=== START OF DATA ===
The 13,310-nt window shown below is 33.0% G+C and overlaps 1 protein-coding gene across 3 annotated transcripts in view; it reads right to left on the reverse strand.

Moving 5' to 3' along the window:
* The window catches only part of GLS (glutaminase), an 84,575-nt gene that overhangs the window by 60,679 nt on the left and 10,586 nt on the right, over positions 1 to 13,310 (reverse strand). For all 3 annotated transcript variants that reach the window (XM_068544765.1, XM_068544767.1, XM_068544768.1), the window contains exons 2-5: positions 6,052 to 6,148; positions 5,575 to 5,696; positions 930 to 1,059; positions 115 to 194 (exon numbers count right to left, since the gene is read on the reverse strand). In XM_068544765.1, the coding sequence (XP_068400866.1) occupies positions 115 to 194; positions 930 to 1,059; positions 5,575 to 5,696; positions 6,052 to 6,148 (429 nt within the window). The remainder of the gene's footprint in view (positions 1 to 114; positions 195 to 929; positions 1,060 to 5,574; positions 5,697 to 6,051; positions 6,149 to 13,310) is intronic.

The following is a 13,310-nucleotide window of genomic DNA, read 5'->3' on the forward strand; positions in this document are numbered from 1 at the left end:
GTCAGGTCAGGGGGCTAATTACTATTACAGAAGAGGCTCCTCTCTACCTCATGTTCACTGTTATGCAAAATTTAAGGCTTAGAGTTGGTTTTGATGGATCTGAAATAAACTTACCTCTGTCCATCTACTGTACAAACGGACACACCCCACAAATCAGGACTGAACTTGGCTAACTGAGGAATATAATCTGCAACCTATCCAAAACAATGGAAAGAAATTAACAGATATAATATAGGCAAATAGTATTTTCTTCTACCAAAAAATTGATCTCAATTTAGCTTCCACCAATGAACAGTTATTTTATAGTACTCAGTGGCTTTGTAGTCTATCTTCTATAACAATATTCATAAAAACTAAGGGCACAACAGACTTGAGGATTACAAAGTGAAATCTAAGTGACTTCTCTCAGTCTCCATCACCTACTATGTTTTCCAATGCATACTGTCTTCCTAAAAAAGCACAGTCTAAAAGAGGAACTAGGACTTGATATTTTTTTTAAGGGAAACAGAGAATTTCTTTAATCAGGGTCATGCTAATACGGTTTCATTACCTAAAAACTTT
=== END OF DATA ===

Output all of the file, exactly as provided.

The 13,310-nt window shown below is 33.0% G+C and overlaps 1 protein-coding gene across 3 annotated transcripts in view; it reads right to left on the reverse strand.

Moving 5' to 3' along the window:
* The window catches only part of GLS (glutaminase), an 84,575-nt gene that overhangs the window by 60,679 nt on the left and 10,586 nt on the right, over positions 1 to 13,310 (reverse strand). For all 3 annotated transcript variants that reach the window (XM_068544765.1, XM_068544767.1, XM_068544768.1), the window contains exons 2-5: positions 6,052 to 6,148; positions 5,575 to 5,696; positions 930 to 1,059; positions 115 to 194 (exon numbers count right to left, since the gene is read on the reverse strand). In XM_068544765.1, the coding sequence (XP_068400866.1) occupies positions 115 to 194; positions 930 to 1,059; positions 5,575 to 5,696; positions 6,052 to 6,148 (429 nt within the window). The remainder of the gene's footprint in view (positions 1 to 114; positions 195 to 929; positions 1,060 to 5,574; positions 5,697 to 6,051; positions 6,149 to 13,310) is intronic.

The following is a 13,310-nucleotide window of genomic DNA, read 5'->3' on the forward strand; positions in this document are numbered from 1 at the left end:
GTCAGGTCAGGGGGCTAATTACTATTACAGAAGAGGCTCCTCTCTACCTCATGTTCACTGTTATGCAAAATTTAAGGCTTAGAGTTGGTTTTGATGGATCTGAAATAAACTTACCTCTGTCCATCTACTGTACAAACGGACACACCCCACAAATCAGGACTGAACTTGGCTAACTGAGGAATATAATCTGCAACCTATCCAAAACAATGGAAAGAAATTAACAGATATAATATAGGCAAATAGTATTTTCTTCTACCAAAAAATTGATCTCAATTTAGCTTCCACCAATGAACAGTTATTTTATAGTACTCAGTGGCTTTGTAGTCTATCTTCTATAACAATATTCATAAAAACTAAGGGCACAACAGACTTGAGGATTACAAAGTGAAATCTAAGTGACTTCTCTCAGTCTCCATCACCTACTATGTTTTCCAATGCATACTGTCTTCCTAAAAAAGCACAGTCTAAAAGAGGAACTAGGACTTGATATTTTTTTTAAGGGAAACAGAGAATTTCTTTAATCAGGGTCATGCTAATACGGTTTCATTACCTAAAAACTTT